[ Victorian Gypsies. ] Four Victorian photographs, including three of John Sampson of the Gypsy Lore Society and children (Gypsies?) in bohemian dress.

John Sampson [ 'The Rai' ] (1862-1931), Irish linguist, Blake scholar, and authority on Gypsies [ Romani culture; Romany ]
Publication details: 
Undated Victorian photographs.
SKU: 20020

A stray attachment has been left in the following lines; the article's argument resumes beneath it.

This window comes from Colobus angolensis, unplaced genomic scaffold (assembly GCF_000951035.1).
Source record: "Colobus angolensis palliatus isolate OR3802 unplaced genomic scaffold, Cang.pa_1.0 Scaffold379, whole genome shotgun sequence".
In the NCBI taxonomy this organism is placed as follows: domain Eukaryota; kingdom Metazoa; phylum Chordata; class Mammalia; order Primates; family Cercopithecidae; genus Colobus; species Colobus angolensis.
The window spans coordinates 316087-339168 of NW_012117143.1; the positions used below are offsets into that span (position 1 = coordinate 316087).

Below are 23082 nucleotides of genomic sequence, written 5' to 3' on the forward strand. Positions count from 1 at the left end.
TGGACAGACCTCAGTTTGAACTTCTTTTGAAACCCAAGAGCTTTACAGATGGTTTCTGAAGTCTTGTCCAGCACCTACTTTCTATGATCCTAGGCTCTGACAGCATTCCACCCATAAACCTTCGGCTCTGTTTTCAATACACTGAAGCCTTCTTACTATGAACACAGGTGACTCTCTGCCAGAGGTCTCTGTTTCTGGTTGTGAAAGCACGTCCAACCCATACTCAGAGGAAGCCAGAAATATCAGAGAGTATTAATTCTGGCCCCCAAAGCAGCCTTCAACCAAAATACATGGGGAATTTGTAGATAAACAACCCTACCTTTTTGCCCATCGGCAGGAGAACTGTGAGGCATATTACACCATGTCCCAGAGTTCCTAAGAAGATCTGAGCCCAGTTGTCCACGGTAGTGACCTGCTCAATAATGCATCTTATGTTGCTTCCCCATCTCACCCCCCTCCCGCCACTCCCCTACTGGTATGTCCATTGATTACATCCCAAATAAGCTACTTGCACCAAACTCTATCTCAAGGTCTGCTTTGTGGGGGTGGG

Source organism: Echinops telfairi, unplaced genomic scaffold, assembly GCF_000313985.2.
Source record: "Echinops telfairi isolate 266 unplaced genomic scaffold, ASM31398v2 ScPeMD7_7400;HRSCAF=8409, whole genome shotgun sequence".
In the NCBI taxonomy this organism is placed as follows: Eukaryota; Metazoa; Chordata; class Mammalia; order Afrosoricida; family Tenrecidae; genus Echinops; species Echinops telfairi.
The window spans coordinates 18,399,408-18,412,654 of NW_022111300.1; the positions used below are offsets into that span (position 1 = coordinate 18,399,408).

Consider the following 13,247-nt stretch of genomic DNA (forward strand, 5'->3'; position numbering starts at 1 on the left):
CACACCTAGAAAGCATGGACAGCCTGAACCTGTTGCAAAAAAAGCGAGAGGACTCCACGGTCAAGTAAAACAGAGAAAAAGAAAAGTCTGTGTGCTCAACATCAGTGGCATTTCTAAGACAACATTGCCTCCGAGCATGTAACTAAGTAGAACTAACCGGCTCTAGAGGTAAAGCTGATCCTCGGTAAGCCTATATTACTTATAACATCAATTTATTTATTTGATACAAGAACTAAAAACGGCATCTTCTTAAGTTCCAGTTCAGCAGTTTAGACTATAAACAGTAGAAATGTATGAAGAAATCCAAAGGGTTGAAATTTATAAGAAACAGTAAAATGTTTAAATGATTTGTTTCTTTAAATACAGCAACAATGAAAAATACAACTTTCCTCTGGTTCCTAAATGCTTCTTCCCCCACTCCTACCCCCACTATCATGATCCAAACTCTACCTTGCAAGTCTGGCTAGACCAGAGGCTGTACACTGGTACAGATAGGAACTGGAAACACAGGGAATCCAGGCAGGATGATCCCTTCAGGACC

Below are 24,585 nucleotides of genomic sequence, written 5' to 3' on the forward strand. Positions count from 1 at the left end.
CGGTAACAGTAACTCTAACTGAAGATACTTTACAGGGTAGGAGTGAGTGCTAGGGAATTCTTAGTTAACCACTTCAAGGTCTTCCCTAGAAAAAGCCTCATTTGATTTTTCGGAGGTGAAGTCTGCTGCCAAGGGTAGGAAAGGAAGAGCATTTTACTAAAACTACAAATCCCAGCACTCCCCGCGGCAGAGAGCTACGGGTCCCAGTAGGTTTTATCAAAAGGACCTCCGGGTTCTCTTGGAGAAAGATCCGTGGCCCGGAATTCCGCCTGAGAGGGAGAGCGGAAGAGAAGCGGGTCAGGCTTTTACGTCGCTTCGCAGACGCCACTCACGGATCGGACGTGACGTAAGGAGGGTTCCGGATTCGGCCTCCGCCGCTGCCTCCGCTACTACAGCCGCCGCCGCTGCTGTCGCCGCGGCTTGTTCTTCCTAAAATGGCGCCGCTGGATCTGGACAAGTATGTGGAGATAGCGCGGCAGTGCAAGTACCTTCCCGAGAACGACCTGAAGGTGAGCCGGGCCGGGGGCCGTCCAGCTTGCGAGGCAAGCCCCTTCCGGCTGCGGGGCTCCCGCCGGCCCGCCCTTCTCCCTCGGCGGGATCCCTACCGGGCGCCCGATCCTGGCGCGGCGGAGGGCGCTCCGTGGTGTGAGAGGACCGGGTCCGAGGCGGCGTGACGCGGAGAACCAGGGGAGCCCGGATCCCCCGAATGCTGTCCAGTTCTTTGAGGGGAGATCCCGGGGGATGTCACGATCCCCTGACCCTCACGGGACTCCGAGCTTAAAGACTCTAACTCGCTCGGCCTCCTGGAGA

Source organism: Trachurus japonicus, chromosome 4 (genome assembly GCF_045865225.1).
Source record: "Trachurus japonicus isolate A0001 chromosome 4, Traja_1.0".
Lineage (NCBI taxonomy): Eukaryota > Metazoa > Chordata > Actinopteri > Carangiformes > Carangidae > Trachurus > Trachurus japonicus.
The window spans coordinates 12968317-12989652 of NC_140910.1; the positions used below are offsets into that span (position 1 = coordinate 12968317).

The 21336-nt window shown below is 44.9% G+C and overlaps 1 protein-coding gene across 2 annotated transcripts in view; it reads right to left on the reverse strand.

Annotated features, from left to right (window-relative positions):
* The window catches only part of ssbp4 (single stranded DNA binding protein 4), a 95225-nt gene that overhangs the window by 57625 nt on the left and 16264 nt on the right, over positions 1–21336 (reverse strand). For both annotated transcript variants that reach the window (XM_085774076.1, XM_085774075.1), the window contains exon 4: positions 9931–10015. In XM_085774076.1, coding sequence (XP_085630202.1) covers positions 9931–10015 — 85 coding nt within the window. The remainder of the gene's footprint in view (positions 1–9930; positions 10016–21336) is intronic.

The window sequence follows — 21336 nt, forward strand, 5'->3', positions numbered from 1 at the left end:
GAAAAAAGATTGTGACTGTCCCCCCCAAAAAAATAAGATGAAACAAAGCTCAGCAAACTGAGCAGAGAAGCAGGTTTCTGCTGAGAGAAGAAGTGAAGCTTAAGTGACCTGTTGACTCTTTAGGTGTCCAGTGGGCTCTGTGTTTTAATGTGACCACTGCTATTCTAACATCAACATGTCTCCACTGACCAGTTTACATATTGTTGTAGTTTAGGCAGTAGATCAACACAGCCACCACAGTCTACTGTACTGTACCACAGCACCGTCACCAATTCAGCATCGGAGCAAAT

The Gypsy Lore Society was founded in 1888, and one of its prime movers was John Sampson, friend of Augustus John (for many years President of the Gypsy Lore Society) and the subject of the book 'The Scholar Gypsy' (1997), written by his grandson Anthony Sampson. According to a review in The Times, 17 May 1997, Sampson was 'a Victorian autodidact and philologist, who spent most of his life running the Liverpool University Library. To his friends, he was better known as the Rai, a Gypsy scholar who taught himself Romany, wrote a Romany dictionary, studied Gypsy folklore, and eventually conducted something of a Gypsy life, migrating between his legal wife - Anthony Sampson's grandmother - his mistress, Dora Yates, and another mistress, Gladys Imlach, whose illegitimate child later figured in the Sampson household as the mysterious "Aunt Mary"'. Three at least of the four photographs present here are from the papers of John Sampson. All are albumen prints. Three of the photographs (all 15 x 10.5 cm) are taken at the same studio sitting. One shows Sampson with four children (Gypsies?) in bohemian dress. Sampson's left arm is on the shoulder of a boy with a cigar in his hand, the two of them on chairs, and the other three children – two girls and one boy – seated on the floor in front of them. Attempts at identification are made in pencil on the reverse, with 'Dr. John Sampson' and 'Bernard with cigar' accompanied by 'Dora | Rosie Griffiths | another Gypsy Girl [last three words deleted] | Lizzie Mary Griffiths'. Another of the photographs shows Thompson (this time with the cigar in his mouth) with the four children ranged in front of him, and the third is of 'Bernard' and two of the girls. The fourth photograph is 14.5 x 11 cm, on a plain card backing, and is a head and shoulders shot of an attractive Victorian woman (Thompson's wife or one of his mistresses?) with braided hair in a dress embroidered with stars. From the papers of Mrs Helen Murray, who was secretary to Bernard Gilliat-Smith, President of the Gypsy Lore Society, and at whose house he died.